Presidential and vice-presidential campaigns

Darlington Hoopes served as Norman Thomas' vice-presidential running mate during the 1944 presidential election.
Darlington Hoopes served as Norman Thomas' vice-presidential running mate during the 1944 presidential election.

On June 4, 1944, Hoopes was selected unanimously as the vice-presidential running mate to Norman Thomas, who was seeking the presidency for the fifth time.[23] The Thomas and Hoopes presidential ticket placed fourth in the general election and received 79,019 votes.[24] During the 1948 presidential election Hoopes was endorsed for the vice-presidency by the Socialist Party of Pennsylvania.[25] However, Tucker P. Smith won the party's vice-presidential nomination at the national convention.[26]

On May 5, 1952, the Socialist Party of Massachusetts endorsed Hoopes for the Socialist Party of America's presidential nomination and Robin Myers for the vice-presidential nomination.[27] Hoopes won the party's presidential nomination on a unanimous vote after his two opponents dropped out and Samuel H. Friedman was selected unanimously as his vice-presidential running mate.[28] Hoopes was chosen as the party's presidential nominee after Thomas announced that he would not seek the party's presidential nomination again.[29] During the campaign Hoopes spent $150 and in the general election he placed sixth after receiving 20,203 votes.[30][31]

Hoopes and Friedman were selected as the party's presidential and vice-presidential nominees during the 1956 presidential election. However, the sixty delegates to the Socialist Party of America's national convention chose not to spend large amounts of money or effort on campaigning for president and would instead seek write-in votes for Hoopes and Friedman.[32] In the general election he placed tenth after receiving 2,128 votes.[33] Hoopes' 1956 presidential campaign was the last conducted by the Socialist Party of America before its dissolution in the 1970s.[14]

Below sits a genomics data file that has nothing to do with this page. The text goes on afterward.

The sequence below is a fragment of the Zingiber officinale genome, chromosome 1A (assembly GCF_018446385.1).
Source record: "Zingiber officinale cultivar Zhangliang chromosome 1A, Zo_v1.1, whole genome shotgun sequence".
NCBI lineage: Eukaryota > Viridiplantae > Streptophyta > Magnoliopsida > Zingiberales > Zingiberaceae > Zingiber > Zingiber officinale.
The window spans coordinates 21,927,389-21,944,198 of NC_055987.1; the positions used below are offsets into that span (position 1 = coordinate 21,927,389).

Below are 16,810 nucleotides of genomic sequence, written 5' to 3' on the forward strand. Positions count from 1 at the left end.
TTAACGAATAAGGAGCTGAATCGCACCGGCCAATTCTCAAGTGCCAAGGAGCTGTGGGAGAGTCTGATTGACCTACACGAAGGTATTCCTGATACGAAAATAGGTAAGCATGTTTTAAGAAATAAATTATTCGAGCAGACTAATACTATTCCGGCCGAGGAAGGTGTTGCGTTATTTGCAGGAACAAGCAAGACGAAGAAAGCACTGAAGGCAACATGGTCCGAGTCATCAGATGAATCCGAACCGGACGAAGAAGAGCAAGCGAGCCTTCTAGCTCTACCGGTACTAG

Later life

From 1957 to 1962, Hoopes served as president of the Pennsylvania Equal Rights Council. He also served as president of the Berks County Bar Association from 1961 to 1962.[1] On September 25, 1989, Hoopes died in a nursing home in Sinking Spring, Pennsylvania of natural causes.[30][1]

References

  1. ^ a b c d e f "Darlington Hoopes, Socialist, 93; Twice Party Choice for President". The New York Times. September 27, 1989. Archived from the original on October 13, 2020.
  2. ^ "Darlington Hoopes". Pennsylvania House of Representatives. Archived from the original on October 13, 2020.
  3. ^ "Today's Birthday". The Morning Herald. September 11, 1956. p. 14. Archived from the original on October 13, 2020 – via Newspapers.com.
  4. ^ "Leave Judgeships Open". Reading Times. April 26, 1927. p. 1. Archived from the original on October 13, 2020 – via Newspapers.com.
  5. ^ "Judge of the Court of Common Pleas". Reading Times. November 8, 1927. p. 1. Archived from the original on October 13, 2020 – via Newspapers.com.
  6. ^ "Socialists Appear to Have Made Clean Sweep at City Hall". Reading Times. November 9, 1927. p. 1. Archived from the original on October 13, 2020 – via Newspapers.com.
  7. ^ "1929 Judgeship". Reading Times. July 15, 1929. p. 2. Archived from the original on October 13, 2020 – via Newspapers.com.
  8. ^ "Qualifies as Socialist Candidate For Bench". The Plain Speaker. September 4, 1957. p. 2. Archived from the original on October 13, 2020 – via Newspapers.com.
  9. ^ "State Socialists Name Candidate for Governor". The Pittsburgh Press. February 11, 1946. p. 9. Archived from the original on October 13, 2020 – via Newspapers.com.
  10. ^ "Insurgent Drive On in State Now". The Times-Tribune. July 15, 1924. p. 1. Archived from the original on October 13, 2020 – via Newspapers.com.
  11. ^ "Hoopes Offers Broad Program". Reading Times. June 2, 1934. p. 2. Archived from the original on October 13, 2020 – via Newspapers.com.
  12. ^ "Hoopes Named National Head by Socialists". Sunday News. June 2, 1934. p. 2. Archived from the original on October 13, 2020 – via Newspapers.com.